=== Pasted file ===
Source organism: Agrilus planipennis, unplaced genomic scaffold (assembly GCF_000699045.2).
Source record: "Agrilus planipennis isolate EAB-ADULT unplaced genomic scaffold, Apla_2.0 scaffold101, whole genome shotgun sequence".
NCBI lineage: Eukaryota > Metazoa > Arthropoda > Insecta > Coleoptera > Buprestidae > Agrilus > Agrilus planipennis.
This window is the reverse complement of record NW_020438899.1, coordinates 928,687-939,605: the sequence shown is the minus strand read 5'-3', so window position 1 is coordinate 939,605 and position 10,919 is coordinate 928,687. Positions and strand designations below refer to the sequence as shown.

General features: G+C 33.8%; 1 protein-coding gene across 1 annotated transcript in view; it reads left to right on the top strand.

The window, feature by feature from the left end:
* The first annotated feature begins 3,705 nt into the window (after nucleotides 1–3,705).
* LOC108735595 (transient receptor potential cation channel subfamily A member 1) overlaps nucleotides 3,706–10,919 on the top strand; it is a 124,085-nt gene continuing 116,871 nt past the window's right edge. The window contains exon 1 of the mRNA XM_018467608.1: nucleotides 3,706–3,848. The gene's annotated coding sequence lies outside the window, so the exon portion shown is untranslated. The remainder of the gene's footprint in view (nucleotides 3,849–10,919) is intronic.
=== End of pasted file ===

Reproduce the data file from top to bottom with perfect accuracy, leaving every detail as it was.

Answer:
Source organism: Agrilus planipennis, unplaced genomic scaffold (assembly GCF_000699045.2).
Source record: "Agrilus planipennis isolate EAB-ADULT unplaced genomic scaffold, Apla_2.0 scaffold101, whole genome shotgun sequence".
NCBI lineage: Eukaryota > Metazoa > Arthropoda > Insecta > Coleoptera > Buprestidae > Agrilus > Agrilus planipennis.
This window is the reverse complement of record NW_020438899.1, coordinates 928,687-939,605: the sequence shown is the minus strand read 5'-3', so window position 1 is coordinate 939,605 and position 10,919 is coordinate 928,687. Positions and strand designations below refer to the sequence as shown.

General features: G+C 33.8%; 1 protein-coding gene across 1 annotated transcript in view; it reads left to right on the top strand.

The window, feature by feature from the left end:
* The first annotated feature begins 3,705 nt into the window (after nucleotides 1–3,705).
* LOC108735595 (transient receptor potential cation channel subfamily A member 1) overlaps nucleotides 3,706–10,919 on the top strand; it is a 124,085-nt gene continuing 116,871 nt past the window's right edge. The window contains exon 1 of the mRNA XM_018467608.1: nucleotides 3,706–3,848. The gene's annotated coding sequence lies outside the window, so the exon portion shown is untranslated. The remainder of the gene's footprint in view (nucleotides 3,849–10,919) is intronic.